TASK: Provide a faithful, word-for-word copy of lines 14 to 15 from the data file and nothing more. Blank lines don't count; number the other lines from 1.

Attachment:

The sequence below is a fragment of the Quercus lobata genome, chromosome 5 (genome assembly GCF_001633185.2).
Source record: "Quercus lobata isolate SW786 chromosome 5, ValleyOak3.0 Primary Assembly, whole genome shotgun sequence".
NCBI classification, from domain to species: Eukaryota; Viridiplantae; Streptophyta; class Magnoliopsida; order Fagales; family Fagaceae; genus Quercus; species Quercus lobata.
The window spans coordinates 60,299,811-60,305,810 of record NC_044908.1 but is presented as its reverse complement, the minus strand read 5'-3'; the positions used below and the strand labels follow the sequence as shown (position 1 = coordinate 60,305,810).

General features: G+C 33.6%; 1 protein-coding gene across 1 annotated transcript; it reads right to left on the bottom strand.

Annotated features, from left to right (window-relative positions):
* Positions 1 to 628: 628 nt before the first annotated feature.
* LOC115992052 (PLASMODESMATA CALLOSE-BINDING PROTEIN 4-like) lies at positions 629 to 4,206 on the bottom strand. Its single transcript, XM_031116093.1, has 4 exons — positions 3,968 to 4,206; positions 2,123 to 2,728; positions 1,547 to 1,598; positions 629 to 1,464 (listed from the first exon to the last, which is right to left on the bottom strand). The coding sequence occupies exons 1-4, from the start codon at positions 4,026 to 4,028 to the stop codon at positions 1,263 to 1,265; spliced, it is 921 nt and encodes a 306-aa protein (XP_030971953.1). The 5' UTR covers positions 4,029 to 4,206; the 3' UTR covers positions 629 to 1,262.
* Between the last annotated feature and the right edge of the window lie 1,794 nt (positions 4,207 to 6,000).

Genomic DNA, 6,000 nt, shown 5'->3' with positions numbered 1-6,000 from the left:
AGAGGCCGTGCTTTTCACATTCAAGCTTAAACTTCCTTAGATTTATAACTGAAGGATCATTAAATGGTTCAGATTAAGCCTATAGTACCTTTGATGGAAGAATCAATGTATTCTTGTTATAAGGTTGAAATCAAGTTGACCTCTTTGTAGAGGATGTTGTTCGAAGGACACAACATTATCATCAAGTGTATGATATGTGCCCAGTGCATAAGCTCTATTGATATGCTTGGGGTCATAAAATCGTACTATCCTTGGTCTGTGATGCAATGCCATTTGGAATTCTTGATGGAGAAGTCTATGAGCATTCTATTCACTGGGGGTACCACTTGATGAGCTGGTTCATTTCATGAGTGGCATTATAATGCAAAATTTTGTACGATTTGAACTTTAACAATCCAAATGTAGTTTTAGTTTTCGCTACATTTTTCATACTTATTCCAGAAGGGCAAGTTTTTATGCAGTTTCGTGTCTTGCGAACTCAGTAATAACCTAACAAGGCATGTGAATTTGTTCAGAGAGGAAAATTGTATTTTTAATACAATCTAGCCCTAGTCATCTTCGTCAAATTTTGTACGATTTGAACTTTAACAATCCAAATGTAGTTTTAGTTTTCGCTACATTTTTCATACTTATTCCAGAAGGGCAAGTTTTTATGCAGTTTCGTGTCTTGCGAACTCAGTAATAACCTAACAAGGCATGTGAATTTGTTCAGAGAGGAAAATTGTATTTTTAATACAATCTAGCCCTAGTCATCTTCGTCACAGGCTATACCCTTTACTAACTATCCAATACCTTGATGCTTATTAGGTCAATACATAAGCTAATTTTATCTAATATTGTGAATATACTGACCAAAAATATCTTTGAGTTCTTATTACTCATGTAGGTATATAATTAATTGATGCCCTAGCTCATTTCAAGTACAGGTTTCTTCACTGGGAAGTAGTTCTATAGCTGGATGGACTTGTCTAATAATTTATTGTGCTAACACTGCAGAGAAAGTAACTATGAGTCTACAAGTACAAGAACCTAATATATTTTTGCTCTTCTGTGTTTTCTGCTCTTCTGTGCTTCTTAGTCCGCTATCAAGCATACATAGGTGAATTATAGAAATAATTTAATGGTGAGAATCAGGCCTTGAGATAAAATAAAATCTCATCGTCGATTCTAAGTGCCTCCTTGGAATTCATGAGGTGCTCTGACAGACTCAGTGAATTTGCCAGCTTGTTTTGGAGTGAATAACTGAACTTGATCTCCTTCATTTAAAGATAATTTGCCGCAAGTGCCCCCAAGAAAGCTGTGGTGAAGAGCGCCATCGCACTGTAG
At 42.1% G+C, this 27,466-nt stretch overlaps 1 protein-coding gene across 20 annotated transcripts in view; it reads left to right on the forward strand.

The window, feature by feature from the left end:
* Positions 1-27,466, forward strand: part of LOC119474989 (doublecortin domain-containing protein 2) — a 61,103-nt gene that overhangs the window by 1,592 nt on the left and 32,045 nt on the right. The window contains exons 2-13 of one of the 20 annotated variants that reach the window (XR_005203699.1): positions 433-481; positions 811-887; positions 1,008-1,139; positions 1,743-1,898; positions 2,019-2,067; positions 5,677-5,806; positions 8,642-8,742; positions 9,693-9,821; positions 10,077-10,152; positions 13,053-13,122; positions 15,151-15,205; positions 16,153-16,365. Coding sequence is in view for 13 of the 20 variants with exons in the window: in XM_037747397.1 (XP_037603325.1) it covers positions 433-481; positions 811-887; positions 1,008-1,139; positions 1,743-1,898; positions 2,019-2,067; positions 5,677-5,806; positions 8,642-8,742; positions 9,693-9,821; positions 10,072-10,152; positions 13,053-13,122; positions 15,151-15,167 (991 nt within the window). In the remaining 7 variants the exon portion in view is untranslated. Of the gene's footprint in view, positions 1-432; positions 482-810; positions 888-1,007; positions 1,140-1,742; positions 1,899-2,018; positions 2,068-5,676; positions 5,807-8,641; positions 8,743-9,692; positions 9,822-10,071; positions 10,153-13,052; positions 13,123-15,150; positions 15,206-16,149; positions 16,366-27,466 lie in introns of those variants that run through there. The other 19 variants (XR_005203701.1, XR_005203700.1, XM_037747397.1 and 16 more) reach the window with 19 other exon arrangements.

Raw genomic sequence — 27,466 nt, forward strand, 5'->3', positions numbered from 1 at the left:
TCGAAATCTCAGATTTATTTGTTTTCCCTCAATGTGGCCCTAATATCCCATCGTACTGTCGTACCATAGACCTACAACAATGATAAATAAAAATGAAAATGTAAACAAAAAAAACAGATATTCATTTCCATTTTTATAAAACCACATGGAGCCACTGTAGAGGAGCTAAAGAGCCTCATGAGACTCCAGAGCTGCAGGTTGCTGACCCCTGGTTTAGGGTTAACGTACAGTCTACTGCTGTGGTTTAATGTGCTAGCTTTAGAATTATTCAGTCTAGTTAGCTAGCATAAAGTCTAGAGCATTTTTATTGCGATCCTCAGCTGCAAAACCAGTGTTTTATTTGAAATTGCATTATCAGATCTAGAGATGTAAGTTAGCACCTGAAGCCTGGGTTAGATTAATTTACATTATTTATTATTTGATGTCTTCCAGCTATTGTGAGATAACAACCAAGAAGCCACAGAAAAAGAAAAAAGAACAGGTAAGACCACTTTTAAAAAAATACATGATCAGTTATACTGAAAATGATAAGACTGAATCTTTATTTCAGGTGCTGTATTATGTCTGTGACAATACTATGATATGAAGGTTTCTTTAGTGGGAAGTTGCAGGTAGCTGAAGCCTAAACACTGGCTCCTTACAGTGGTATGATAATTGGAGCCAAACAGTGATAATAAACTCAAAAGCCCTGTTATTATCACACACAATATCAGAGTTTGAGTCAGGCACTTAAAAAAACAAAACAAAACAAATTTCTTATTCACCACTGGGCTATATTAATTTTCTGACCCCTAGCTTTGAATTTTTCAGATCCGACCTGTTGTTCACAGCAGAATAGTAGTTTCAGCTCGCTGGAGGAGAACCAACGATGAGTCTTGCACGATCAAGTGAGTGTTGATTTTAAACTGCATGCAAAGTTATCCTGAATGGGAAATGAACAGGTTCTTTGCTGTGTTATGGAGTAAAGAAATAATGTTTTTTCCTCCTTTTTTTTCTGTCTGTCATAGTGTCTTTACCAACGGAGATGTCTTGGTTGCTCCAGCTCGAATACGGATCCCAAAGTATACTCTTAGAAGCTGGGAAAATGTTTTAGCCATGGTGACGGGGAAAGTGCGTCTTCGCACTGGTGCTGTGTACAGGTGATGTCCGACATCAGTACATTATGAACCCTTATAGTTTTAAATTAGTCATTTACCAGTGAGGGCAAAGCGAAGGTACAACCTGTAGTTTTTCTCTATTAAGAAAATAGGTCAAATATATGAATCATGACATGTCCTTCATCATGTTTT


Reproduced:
* Positions 1-27,466, forward strand: part of LOC119474989 (doublecortin domain-containing protein 2) — a 61,103-nt gene that overhangs the window by 1,592 nt on the left and 32,045 nt on the right. The window contains exons 2-13 of one of the 20 annotated variants that reach the window (XR_005203699.1): positions 433-481; positions 811-887; positions 1,008-1,139; positions 1,743-1,898; positions 2,019-2,067; positions 5,677-5,806; positions 8,642-8,742; positions 9,693-9,821; positions 10,077-10,152; positions 13,053-13,122; positions 15,151-15,205; positions 16,153-16,365. Coding sequence is in view for 13 of the 20 variants with exons in the window: in XM_037747397.1 (XP_037603325.1) it covers positions 433-481; positions 811-887; positions 1,008-1,139; positions 1,743-1,898; positions 2,019-2,067; positions 5,677-5,806; positions 8,642-8,742; positions 9,693-9,821; positions 10,072-10,152; positions 13,053-13,122; positions 15,151-15,167 (991 nt within the window). In the remaining 7 variants the exon portion in view is untranslated. Of the gene's footprint in view, positions 1-432; positions 482-810; positions 888-1,007; positions 1,140-1,742; positions 1,899-2,018; positions 2,068-5,676; positions 5,807-8,641; positions 8,743-9,692; positions 9,822-10,071; positions 10,153-13,052; positions 13,123-15,150; positions 15,206-16,149; positions 16,366-27,466 lie in introns of those variants that run through there. The other 19 variants (XR_005203701.1, XR_005203700.1, XM_037747397.1 and 16 more) reach the window with 19 other exon arrangements.

Raw genomic sequence — 27,466 nt, forward strand, 5'->3', positions numbered from 1 at the left: